Every day, they’d come by the hundreds. They’d wake up before dawn, rising from a cot at the camp, or from a friend’s floor, or a bed at a hostel. They’d brew tea or instant coffee, and then go out to catch the train or a bus. When they got to the stop closest to the state government office, they’d walk another fifteen minutes or so, past the drugstores and bakeries and döner joints, the sun now bright in the sky. There they’d join the dozens who are already there, having spent the night sleeping on a tarp or in a sleeping bag outside.
I met many refugees in Berlin last summer, where I'd been doing radio stories about the tens of thousands of people who'd been arriving in the city that year, all of whom had to pass through Das Landesamt für Gesundheit und Soziales, a compound of offices colloquially referred to as the LaGeSo. So when I wanted to speak with refugees, I would just have to go there, and there they would be, standing in the hot sun, in lines that snaked outside the buildings, waiting—sometimes days, sometimes weeks—to tell a bureaucrat who they were, where they were from, and that, yes, they were seeking asylum in Germany. And then a new kind of waiting would begin.
It makes me wonder if Abdou might end up in the park one day too.
Abdou (not his real name) has already been sleeping outside the office for a few days when I show up. He stands out to me because he’s wearing a gold and black Cleveland Indians hat. “It’s the OVO, the Drake colours,” I say. “Do you like Drake?” He does. He agrees to talk with me.
Abdou is in his late twenties, slightly pudgy, but with strong-looking arms. He’s from Senegal, from Dakar, from a neighbourhood where houses are destroyed routinely by floods and heavy rains. “The ghetto,” he says.
Why did you come to Germany?
“My father died in 2012. July 6. He had a heart problem. And that made things very difficult because he took care of everyone. He had two wives, because he was Muslim. My mother has two sons, and [his other wife], my aunt, has three children. And I am the first son of my father, so it is me who has to search for money, who has to try and help my family you know? But in Senegal, there are no jobs.”
So with his friends, he “broke into people’s apartments and took [their things]. Or we’d break into vehicles and take the radio. And if we saw a girl on [a phone], we’d take it and run. And we’d [sell this stuff] in the night market” in Dakar.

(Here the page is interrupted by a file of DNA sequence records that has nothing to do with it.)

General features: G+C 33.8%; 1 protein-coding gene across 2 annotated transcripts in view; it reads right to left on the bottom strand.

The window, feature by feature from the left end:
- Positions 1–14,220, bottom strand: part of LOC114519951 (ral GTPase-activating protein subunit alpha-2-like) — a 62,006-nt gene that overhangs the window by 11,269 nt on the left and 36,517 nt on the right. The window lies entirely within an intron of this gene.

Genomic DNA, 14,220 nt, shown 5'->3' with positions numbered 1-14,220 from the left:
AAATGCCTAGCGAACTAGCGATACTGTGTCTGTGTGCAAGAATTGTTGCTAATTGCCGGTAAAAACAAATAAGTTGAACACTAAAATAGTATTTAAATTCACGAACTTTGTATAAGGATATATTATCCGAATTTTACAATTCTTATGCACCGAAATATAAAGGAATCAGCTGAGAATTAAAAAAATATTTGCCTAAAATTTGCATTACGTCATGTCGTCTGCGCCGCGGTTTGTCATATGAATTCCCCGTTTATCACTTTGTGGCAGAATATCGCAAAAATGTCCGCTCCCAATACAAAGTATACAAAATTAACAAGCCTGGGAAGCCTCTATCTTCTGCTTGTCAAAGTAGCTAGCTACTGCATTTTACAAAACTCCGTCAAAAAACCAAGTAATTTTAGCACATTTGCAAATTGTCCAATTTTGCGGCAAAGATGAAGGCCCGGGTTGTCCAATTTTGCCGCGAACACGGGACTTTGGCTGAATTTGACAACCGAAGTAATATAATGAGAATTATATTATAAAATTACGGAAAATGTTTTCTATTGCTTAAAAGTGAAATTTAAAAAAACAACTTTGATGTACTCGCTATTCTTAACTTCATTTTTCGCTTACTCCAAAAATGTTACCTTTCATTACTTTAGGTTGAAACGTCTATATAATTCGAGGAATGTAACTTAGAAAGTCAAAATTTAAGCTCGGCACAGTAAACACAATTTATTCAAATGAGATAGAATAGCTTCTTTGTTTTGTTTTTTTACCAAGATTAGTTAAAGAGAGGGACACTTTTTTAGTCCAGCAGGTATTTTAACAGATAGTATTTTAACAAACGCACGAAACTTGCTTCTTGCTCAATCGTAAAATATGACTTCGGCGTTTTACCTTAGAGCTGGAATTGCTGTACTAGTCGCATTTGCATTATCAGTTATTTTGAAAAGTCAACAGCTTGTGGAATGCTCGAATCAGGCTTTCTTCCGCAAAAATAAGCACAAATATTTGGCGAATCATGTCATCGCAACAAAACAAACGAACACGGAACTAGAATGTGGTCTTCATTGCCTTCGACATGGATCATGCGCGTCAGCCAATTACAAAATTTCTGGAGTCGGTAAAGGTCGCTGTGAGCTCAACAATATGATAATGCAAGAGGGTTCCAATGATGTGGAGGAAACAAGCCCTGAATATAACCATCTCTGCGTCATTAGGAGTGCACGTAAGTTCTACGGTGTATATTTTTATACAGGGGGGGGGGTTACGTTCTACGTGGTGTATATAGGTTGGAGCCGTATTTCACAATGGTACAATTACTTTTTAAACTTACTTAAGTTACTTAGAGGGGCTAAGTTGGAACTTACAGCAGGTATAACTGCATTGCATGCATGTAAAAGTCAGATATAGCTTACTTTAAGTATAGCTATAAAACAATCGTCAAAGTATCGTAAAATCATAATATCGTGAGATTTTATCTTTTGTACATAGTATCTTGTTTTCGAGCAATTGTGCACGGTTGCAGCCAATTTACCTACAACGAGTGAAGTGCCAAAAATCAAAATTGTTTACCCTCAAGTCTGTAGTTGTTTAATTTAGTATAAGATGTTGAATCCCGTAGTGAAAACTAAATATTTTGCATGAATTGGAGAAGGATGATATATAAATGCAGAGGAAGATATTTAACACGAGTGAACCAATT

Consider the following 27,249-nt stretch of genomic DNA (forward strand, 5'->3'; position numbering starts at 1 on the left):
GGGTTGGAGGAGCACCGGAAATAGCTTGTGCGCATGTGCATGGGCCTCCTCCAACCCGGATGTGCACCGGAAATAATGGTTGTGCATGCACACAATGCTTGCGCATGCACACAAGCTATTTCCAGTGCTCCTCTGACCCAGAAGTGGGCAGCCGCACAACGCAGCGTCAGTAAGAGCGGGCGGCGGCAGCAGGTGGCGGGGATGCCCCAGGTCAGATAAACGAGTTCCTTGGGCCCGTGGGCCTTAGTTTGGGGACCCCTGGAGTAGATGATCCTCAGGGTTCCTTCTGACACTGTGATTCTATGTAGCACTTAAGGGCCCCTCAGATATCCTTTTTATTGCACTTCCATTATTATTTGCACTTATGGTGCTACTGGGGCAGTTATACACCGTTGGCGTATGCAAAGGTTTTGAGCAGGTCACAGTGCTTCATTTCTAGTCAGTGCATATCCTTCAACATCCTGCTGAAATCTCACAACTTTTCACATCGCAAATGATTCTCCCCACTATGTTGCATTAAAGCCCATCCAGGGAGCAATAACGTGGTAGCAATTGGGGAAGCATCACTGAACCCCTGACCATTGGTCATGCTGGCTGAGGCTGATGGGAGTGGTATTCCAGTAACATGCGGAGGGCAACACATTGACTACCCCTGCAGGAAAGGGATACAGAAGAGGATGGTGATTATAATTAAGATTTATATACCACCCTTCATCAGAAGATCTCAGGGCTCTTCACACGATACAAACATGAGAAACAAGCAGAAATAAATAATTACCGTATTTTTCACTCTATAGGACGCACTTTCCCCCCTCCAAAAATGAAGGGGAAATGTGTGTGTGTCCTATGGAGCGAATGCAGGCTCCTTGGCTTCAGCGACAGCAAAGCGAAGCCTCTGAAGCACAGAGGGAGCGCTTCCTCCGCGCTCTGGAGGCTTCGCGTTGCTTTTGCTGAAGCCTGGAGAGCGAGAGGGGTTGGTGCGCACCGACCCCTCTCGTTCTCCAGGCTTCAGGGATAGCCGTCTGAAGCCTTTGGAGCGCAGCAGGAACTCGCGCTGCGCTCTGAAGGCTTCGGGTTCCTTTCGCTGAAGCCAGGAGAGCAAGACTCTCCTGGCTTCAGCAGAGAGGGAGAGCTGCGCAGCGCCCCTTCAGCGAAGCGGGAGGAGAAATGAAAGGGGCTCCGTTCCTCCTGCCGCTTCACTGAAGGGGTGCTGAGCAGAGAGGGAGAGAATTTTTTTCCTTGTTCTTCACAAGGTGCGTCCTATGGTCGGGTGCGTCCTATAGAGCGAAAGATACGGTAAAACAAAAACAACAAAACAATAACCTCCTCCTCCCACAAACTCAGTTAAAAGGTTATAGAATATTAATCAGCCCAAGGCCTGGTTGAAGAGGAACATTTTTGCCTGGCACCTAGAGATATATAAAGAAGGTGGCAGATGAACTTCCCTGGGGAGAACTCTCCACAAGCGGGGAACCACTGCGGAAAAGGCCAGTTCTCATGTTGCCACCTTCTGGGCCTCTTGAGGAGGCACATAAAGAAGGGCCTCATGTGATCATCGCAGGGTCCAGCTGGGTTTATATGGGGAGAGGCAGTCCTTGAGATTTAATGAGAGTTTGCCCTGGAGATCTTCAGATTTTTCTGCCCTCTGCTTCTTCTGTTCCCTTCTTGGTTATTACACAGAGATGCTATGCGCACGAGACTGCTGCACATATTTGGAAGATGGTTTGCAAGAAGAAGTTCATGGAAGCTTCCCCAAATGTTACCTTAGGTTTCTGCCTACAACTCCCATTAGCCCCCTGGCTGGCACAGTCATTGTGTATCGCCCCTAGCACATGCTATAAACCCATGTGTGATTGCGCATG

But, as he couldn’t help but notice, the prisons in Senegal “are filled with the youth from the ghetto.” And gang violence is common. “One day my friend was stabbed by a knife. He was in the hospital for two months.”
Abdou decides to leave Senegal. He travels to Morocco where he meets some other Senegalese, and Nigerians, and Cameroonians who also want to get to Europe.
Eventually, ten of them buy a small rubber boat. They paddle across the Strait of Gibraltar to Spain because they can’t afford a motor.
“It is not the first time I tried to cross. It was the [tenth time] or more [for me]. The other times the Moroccan police caught us and brought us back. And so you prepare another travel. This is life.”
On this attempt, he and the others leave when it’s dark out, so they can evade the police. But by 3 a.m., they are completely lost on the water, and the waves have become dangerously high (Abdou sweeps his arm above his head to show me how high they rose over the boat). Most of the other passengers are now crying with fear.
“I like 50 Cent. I like 50 Cent because of this slogan, ‘Get Rich or Die Tryin’,’ because I live that. The slogan of 50 Cent is my slogan."
“That was their first time on the water. And my role is to speak to them, and to try to keep them calm. If all the people cry, we will fall in the water. And they won’t keep calm because they can’t swim.”
You can swim?
“Yeah, I swim.”
He tells me he comes from a long line of people who made their living from the water—fishers, mainly. So he was taught to swim as a young child. And knowing he can swim, and knowing he comes from people that know the water, he remains calm on a boat lost at sea.
A few hours later, the Spanish coast guard discovers them and takes them to a camp in Spain. At this point, he’s vague on the details, but he says he moved through Spain and France and Belgium before getting to Berlin.
“I have no friends in Germany. I sleep in the streets. But I think I will get my papers, and get a job, or study. I think [this is] a good situation.”
What if you don’t get your papers for a long time? Do you think you would have to break the law to make money, like you did back home?
“Nowadays I can say I am responsible. Because I am only person who can help my family, so I don’t want to do something that puts me in jail. My mother, she tells me that too—not to do anything bad for money.”
Do you talk to your mother often?
“Yes, I call my family often. And if I have some money, I send it to them. Because if I have nothing, no problem.”
We wrap things up. I ask him his favourite Drake song.
“I like the song with Nicki Minaj.”
“Yeah, I love this song.”
Is Drake your favourite rapper?
“I like 50 Cent. I like 50 Cent because of this slogan, ‘Get Rich or Die Tryin’,’ because I live that. The slogan of 50 Cent is my slogan. Life is difficult. If you are trying to build a future, life is very, very difficult. When I left to come here, there were two options: die or arrive. Because going out on the water is very dangerous. I have friends who die in the water. But some arrive.”
Interviews have been edited for clarity.